PRESIDENT Donald Trump has revelled in his Republican Party’s victories in the US Senate and mocked fellow Republicans who lost after not seeking his support.

Speaking in a 90-minute White House news conference after his party lost control of the House of Representatives in the US midterm elections, Trump also suggested he may be able to govern more effectively after losing a chamber of the Congress.

READ MORE: Donald Trump suffers midterm setback but leaves America more divided than ever

Trump faces the prospect, starting early next year, of endless investigations after Democrats formally took control of the House.

But he celebrated Republican success in retaining the Senate and seemed to blame losing candidates from his own party for distancing themselves from him.

Trump told reporters: “I thought it was very close to complete victory.”

Though boasting that Republicans appear likely to hold the highest number of Senate seats in 100 years, Trump was quick to distance himself from his party’s failure to maintain control of the House.

In a remarkable scene, he called out defeated Republicans by name.

He said: “Mia Love gave me no love and she lost.

“Candidates who embraced our message of lower taxes, low regulation, low crime, strong borders and great judges excelled last night.”

Trump had encouraged voters to view the midterms as a referendum on his leadership.

Nearly 40% of voters cast their ballots to express opposition to the president, according to AP VoteCast, the national survey of the electorate, while one in four said they voted to express support for Trump.

The National:

Wednesday also saw the president fire Attorney General Jeff Sessions, picutred above, as the country’s chief law enforcement officer. Sessions announced his resignation in a letter to Trump and said it came at “your request”.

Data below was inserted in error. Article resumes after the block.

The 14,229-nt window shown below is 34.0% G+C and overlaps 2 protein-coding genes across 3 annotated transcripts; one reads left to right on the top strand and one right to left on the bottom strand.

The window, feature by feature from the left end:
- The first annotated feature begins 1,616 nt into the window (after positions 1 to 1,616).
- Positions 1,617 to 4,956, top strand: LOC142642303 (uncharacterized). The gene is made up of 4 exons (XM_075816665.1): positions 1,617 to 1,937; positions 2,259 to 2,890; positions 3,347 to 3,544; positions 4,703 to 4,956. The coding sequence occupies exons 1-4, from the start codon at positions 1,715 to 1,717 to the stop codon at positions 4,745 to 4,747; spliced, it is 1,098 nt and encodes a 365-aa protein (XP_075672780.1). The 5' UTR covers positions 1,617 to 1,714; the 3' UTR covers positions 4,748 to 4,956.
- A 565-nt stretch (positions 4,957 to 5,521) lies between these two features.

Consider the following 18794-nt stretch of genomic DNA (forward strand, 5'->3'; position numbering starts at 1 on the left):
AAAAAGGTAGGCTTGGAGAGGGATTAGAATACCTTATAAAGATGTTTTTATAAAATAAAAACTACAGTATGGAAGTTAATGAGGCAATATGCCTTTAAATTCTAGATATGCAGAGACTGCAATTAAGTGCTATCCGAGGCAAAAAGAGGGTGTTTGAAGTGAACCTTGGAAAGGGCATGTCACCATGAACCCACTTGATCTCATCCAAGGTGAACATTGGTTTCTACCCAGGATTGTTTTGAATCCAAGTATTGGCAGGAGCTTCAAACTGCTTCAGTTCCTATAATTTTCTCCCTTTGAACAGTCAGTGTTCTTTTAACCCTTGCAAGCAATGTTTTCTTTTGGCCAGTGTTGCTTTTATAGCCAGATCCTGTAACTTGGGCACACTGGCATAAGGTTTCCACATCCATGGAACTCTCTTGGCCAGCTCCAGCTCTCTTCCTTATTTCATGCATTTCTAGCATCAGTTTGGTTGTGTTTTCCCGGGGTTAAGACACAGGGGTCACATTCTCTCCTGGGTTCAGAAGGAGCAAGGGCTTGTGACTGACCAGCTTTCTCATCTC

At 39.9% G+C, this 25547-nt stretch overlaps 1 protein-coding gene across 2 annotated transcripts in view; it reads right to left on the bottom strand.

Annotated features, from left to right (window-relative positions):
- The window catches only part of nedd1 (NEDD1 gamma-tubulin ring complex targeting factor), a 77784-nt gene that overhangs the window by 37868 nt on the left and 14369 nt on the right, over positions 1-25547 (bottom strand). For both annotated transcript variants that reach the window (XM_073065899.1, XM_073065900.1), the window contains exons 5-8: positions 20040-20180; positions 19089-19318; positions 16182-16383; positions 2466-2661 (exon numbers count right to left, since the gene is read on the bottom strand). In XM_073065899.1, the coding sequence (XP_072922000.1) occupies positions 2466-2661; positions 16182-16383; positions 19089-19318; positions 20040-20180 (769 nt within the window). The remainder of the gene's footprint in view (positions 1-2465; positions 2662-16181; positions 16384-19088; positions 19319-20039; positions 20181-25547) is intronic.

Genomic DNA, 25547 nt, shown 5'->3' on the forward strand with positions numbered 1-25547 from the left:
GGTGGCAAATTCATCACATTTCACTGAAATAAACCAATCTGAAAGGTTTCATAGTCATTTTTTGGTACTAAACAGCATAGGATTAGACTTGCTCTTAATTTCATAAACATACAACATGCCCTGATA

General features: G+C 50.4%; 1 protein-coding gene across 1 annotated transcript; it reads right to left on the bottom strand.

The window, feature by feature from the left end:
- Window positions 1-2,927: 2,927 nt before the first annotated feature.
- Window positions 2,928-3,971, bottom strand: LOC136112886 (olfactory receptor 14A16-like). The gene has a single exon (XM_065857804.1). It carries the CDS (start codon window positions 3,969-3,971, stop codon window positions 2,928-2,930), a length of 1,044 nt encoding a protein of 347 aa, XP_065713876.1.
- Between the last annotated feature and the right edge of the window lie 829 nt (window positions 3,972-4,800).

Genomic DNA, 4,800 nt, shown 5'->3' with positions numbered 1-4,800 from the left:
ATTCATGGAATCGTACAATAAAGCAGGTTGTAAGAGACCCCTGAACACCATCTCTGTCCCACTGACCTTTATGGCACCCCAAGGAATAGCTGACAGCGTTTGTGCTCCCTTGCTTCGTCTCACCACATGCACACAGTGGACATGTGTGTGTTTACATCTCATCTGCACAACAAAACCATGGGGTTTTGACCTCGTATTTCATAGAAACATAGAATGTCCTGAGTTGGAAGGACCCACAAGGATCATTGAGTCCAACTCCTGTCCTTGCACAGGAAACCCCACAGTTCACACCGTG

The decision to leave his post comes after Sessions endured more than a year of blistering and personal attacks over his recusal from the investigation into ties between Russia and Trump’s 2016 presidential campaign.

Trump announced the resignation in a tweet and tweeted separately that he was naming Sessions’ chief of staff Matthew Whitaker, a former US attorney from Iowa, as acting attorney general.

The president has suggested there could be room for bipartisanship, declaring that Democrats – who made opposing him a centrepiece to their campaign – would, in fact, be eager to work with him on issues like infrastructure.

But he also declared that Republicans would retaliate if Democrats use their control of the House to issue subpoenas to seek his tax returns and investigate his business dealings, his cabinet’s conduct and his campaign’s ties to Russia.

“They can play that game, but we can play it better. Because we have a thing called the United States Senate,” Trump said.

“If that happens, then we’re going to do the same thing and government would come to a halt and we’re going to blame them.”

Trump’s temper flared during a heated exchange with CNN reporter Jim Acosta. Acosta had first asked about the “migrant caravan”, but when attempting a second question on the Russia investigation Trump labelled him a “rude, terrible person”, and said those reporting fake news were “the enemy of the people”.